IN a way, the windowless structure rising from the flats of central Washington State is the birthplace of the nuclear age. It's ``T Plant,'' the building where the United States extracted the plutonium used in the world's first atomic bombs.
T Plant was once an engineering marvel. But today the building and the surrounding Hanford Nuclear Reservation will cost $50 billion or more for nuclear-waste cleanup over the next 40 years.
It's a huge job - and now it's facing budget cuts that environmentalists worry will slow the cleanup pace. Searching for ways to fund a middle-class tax cut, the Clinton administration is proposing a $4.4 billion trim in nuclear environmental money over the next five years.
Managers and environmentalists alike at Hanford and a dozen other affected US nuclear production sites are worried about the fallout of lower budgets. Many admit there is fat that can be trimmed from cleanup programs. But where is the line between fat and needed funds for this priority effort?
``It's a juggling act,'' says T Plant manager Ted Davis, explaining how his operation has 10 percent less money than last year.
AS the most polluted large installation remaining in the US nuclear infrastructure, Hanford gets about one-fourth of the overall cleanup money. It is thus sure to bear a large share of any cuts. The 560-square-mile reservation has more than half the total waste, by volume, in the nation's nuclear-weapons complex.
T Plant itself is now part of the cleanup effort. Its 850-foot ``canyon'' through which spent reactor fuel used to move is now used as a kind of car wash for radioactive equipment and debris from reactors and cold-war dump sites nearby.
Mr. Davis says the key will be to find fat to cut - overtime work and travel are targets this year - while pressing ahead on the legally required cleanup for which his company, a subsidiary of Westinghouse Electric Corporation, is lead contractor.
Progress is important. If work falls behind, Hanford's owner, the US Energy Department, could face lawsuits or fines for breach of the timetable it signed onto in a ``tri-party agreement'' with Washington State and the Environmental Protection Agency (EPA).
Each year, scores of milestones must be met under the tri-party agreement. Gerald Pollet, executive director of Heart of America Northwest, a Seattle-based watchdog group, says budget cuts must not become an excuse for missing these milestones. He says recent Energy Department statements make him worried that cuts may affect mandated work.
Since the tri-party agreement is with the DOE, not with Congress, it is unclear whether the EPA and the state would win a lawsuit if Congress fails to give DOE enough money to do the needed work. But the state and the EPA can impose heavy fines if the Energy Department fails to meet its obligations.
``We're very sensitive'' about tri-party agreement milestones, says Linda McClain, a DOE official at Hanford. She acknowledges that the budget cuts could make it tough to keep on schedule.
Yet she says it is too soon to say exactly how progress will be affected. Virtually everyone, from environmental watchdogs to the contractors themselves, acknowledges that there is fat to cut.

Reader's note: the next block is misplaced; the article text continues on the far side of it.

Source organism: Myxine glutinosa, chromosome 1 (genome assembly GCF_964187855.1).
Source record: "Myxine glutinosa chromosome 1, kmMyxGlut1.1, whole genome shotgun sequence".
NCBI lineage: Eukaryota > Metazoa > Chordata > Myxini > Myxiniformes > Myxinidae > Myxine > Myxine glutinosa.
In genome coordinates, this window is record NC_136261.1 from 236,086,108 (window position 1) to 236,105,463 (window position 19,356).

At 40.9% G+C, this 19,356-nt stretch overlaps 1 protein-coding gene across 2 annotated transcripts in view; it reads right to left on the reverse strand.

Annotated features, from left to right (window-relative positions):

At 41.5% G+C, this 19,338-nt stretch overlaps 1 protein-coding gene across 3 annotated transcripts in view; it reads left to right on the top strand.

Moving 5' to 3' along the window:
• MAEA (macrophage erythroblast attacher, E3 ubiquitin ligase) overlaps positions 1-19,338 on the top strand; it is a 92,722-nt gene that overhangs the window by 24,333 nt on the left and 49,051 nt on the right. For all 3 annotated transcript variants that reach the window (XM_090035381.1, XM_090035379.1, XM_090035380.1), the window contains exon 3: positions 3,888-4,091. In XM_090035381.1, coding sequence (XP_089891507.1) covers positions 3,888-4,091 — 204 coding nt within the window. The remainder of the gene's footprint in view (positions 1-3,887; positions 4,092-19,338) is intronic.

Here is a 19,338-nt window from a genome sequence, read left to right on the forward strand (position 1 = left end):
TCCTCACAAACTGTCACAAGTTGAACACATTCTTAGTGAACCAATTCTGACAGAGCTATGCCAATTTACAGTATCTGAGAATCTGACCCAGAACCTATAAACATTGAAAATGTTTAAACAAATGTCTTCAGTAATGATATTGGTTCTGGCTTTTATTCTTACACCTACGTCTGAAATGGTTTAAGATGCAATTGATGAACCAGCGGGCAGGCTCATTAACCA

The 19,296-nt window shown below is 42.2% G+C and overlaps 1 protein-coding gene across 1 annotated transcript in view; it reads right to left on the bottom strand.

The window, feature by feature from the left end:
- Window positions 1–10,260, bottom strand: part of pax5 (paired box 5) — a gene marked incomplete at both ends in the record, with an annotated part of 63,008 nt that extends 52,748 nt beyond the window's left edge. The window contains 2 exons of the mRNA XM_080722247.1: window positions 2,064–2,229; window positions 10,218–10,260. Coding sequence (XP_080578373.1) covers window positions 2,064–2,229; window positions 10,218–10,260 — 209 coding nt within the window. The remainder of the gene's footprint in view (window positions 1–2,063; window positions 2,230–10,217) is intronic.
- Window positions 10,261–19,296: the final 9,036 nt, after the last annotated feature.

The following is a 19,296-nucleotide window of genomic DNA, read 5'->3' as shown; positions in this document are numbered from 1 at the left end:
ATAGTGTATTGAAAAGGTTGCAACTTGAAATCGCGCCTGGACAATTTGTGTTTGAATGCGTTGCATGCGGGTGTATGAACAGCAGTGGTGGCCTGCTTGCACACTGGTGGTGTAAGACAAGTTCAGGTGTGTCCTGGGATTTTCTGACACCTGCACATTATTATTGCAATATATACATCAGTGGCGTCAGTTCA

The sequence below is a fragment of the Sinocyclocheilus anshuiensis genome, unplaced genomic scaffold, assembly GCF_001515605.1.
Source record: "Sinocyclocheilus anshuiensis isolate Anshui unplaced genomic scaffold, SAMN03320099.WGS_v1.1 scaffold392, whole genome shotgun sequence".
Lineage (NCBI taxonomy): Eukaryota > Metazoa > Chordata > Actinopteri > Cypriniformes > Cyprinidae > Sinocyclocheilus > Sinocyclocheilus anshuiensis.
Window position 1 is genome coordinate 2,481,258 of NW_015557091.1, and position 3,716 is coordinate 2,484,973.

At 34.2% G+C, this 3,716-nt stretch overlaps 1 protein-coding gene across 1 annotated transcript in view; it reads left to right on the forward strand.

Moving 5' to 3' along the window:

Energy Department officials here recently proposed steps such as privatizing bus service for workers onto the site, not building new roads and fire stations, and farming out computer and engineering services.
Mr. Pollet says he is hopeful that by 1996 Energy Secretary Hazel O'Leary will push through more-significant reforms, infusing the contract system with incentives to get work done.
Westinghouse and several other firms have enjoyed ``cost-plus'' style contracts, where they are paid their costs plus a profit margin.
This system, critics say, leaves little motivation to be efficient.
IN addition to the perceived lack of results so far, one justification for cutting spending is the rethinking of plans for the sites biggest project. A vitrification plant to turn liquid waste into solid blocks of glass is planned. Construction was to have been finished by 1999, but now the roughly $2 billion facility is being redesigned to handle more waste. The plant may not go on line until 2009.
Todd Martin, a researcher for the Hanford Education Action League, says this waste, 60 million gallons now in storage tanks, is one of the two most critical areas for action.
The other is the so-called K Basins, two concrete pools where radioactive fuel rods from Hanford reactors have been stored. The K East Basin is leaking, he notes, and both are near the Columbia River.
Mr. Martin says that because of budget cuts, ``people in the region should be more concerned now than they ever have been.''
In one sense, Hanford is reliving its early history. As in World War II, Hanford still remains a testing ground for new technologies.
Then, T Plant pioneered techniques of robotic manufacturing, to keep workers away from the hazardous materials. Today the experimentation is in cleanup techniques.
The town of Richland has the highest concentration of PhDs in the country, and the facility's 18,000 workers today vastly outnumber the 10,000 that staffed it during peak plutonium output.